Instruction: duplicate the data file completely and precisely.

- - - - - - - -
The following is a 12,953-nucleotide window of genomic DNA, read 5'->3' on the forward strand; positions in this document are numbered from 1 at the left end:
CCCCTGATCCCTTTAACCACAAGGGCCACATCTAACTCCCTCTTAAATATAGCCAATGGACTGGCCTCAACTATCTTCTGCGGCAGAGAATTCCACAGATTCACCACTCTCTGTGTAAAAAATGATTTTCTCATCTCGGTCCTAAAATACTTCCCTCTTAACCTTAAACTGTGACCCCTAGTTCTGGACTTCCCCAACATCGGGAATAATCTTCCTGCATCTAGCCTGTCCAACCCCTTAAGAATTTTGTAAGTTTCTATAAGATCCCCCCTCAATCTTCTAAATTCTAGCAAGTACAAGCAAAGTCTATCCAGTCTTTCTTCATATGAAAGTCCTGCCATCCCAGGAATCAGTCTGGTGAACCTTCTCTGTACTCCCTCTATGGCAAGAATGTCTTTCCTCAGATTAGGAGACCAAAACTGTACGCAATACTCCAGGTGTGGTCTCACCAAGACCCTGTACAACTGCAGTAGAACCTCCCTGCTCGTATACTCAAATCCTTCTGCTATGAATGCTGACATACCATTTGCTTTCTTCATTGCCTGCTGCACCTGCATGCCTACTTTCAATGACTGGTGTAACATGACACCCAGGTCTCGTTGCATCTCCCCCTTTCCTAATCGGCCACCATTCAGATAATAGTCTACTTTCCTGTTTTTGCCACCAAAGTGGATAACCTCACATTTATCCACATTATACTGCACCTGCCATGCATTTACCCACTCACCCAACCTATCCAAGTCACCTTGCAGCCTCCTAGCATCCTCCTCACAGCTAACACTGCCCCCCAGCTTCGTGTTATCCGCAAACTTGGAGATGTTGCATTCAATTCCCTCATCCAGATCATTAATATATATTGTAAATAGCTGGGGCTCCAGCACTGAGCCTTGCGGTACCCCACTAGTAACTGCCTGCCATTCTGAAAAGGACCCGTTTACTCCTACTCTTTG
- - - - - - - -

The following is a 12,953-nucleotide window of genomic DNA, read 5'->3' on the forward strand; positions in this document are numbered from 1 at the left end:
CCCCTGATCCCTTTAACCACAAGGGCCACATCTAACTCCCTCTTAAATATAGCCAATGGACTGGCCTCAACTATCTTCTGCGGCAGAGAATTCCACAGATTCACCACTCTCTGTGTAAAAAATGATTTTCTCATCTCGGTCCTAAAATACTTCCCTCTTAACCTTAAACTGTGACCCCTAGTTCTGGACTTCCCCAACATCGGGAATAATCTTCCTGCATCTAGCCTGTCCAACCCCTTAAGAATTTTGTAAGTTTCTATAAGATCCCCCCTCAATCTTCTAAATTCTAGCAAGTACAAGCAAAGTCTATCCAGTCTTTCTTCATATGAAAGTCCTGCCATCCCAGGAATCAGTCTGGTGAACCTTCTCTGTACTCCCTCTATGGCAAGAATGTCTTTCCTCAGATTAGGAGACCAAAACTGTACGCAATACTCCAGGTGTGGTCTCACCAAGACCCTGTACAACTGCAGTAGAACCTCCCTGCTCGTATACTCAAATCCTTCTGCTATGAATGCTGACATACCATTTGCTTTCTTCATTGCCTGCTGCACCTGCATGCCTACTTTCAATGACTGGTGTAACATGACACCCAGGTCTCGTTGCATCTCCCCCTTTCCTAATCGGCCACCATTCAGATAATAGTCTACTTTCCTGTTTTTGCCACCAAAGTGGATAACCTCACATTTATCCACATTATACTGCACCTGCCATGCATTTACCCACTCACCCAACCTATCCAAGTCACCTTGCAGCCTCCTAGCATCCTCCTCACAGCTAACACTGCCCCCCAGCTTCGTGTTATCCGCAAACTTGGAGATGTTGCATTCAATTCCCTCATCCAGATCATTAATATATATTGTAAATAGCTGGGGCTCCAGCACTGAGCCTTGCGGTACCCCACTAGTAACTGCCTGCCATTCTGAAAAGGACCCGTTTACTCCTACTCTTTG